Outward Bound for Veterans helps returning service members and recent veterans readjust to life at home through powerful wilderness courses that draw on the healing benefit of teamwork and challenge through use of the natural world.
Servicemen and veterans take part in wilderness expeditions that are physically, mentally and emotionally challenging in order to build the self-confidence, pride, trust and communication skills necessary to successfully return to their families, employers and communities following wartime service. These expeditions purposefully scaffold wartime experiences (carrying heavy packs, sore shoulders, rubbery legs, sleeping out, strange noises, sweat, dirt, frustration and anger) with authentic achievements to create positive emotional and mental outcomes.
Wilderness activities are used as metaphors for daily life experiences in the pursuit of individual and group excellence, illuminating how the support and collaboration needed to meet Outward Bound goals can positively impact participants' interactions with others at home. Many veterans experienced courage, brotherhood and a real sense of power and competence while in combat. Outward Bound gives Veterans and service members the opportunity to re-experience these strengths in themselves in a different context, thus helping them to transition back to civilian life.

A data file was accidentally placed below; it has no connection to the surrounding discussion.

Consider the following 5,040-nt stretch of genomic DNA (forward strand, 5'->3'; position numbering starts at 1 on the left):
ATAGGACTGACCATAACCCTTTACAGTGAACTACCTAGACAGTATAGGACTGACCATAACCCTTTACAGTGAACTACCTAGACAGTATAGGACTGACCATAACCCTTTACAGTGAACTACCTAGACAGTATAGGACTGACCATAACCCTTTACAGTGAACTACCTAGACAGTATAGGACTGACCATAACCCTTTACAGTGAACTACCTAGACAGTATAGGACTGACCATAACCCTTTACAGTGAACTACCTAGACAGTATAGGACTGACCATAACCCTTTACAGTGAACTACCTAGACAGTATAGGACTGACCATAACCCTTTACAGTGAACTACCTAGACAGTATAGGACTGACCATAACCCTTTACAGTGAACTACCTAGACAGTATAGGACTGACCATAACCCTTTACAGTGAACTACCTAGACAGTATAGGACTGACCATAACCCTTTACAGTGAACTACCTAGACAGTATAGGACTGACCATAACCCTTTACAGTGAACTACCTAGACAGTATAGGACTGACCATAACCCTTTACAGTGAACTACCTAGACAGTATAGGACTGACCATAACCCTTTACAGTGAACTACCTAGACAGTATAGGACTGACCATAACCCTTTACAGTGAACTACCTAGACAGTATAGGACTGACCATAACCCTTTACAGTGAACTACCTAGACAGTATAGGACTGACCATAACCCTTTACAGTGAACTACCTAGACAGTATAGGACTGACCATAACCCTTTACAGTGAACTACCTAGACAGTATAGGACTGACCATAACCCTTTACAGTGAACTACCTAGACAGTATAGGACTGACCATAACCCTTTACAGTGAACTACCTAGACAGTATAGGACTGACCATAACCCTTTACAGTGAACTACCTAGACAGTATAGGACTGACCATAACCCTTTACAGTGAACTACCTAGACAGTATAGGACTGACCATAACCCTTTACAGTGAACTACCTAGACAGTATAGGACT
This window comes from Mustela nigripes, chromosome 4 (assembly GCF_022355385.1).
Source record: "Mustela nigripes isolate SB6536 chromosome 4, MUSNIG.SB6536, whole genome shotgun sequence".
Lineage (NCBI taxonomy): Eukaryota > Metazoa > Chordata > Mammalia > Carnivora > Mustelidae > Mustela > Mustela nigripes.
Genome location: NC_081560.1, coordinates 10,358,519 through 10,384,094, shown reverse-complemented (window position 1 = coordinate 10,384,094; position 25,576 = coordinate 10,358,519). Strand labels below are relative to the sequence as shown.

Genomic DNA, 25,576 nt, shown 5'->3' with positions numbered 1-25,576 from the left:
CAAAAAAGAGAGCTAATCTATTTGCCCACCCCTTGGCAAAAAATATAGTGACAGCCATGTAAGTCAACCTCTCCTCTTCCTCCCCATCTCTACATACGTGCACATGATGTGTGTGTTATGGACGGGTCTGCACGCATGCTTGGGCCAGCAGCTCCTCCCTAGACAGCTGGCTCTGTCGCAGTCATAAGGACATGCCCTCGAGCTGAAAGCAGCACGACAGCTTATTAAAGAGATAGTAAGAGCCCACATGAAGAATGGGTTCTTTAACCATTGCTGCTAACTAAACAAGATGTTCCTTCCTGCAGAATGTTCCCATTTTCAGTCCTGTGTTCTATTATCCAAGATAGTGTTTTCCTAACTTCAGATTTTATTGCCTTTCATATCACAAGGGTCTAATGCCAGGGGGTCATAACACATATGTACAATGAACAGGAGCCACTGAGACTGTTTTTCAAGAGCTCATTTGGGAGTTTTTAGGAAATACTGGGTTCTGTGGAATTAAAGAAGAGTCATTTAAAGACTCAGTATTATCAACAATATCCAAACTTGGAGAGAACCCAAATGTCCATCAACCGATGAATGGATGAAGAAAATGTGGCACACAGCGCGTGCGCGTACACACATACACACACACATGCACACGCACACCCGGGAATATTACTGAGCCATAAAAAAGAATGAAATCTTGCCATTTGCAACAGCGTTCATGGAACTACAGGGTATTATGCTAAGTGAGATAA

Outward Bound's first courses for veterans were established through collaboration with Veterans Administration Post Traumatic Stress Disorder (PTSD) units to serve Vietnam War veterans. Outward Bound renewed the program in 2006 to serve Iraq and Afghanistan veterans, running one such course each year. The 2006 and 2007 courses both received overwhelmingly positive evaluations. Based on this success, in 2008 Outward Bound received a three-year, $4.3 million grant from Military Family Outdoor Initiative Project (MFO). More recently Outward Bound for Veterans has received the generous support of Holiday Retirement Communities, Fortress Investments, and a network of private donors and charitable foundations that allow us to serve over 600 veterans a year.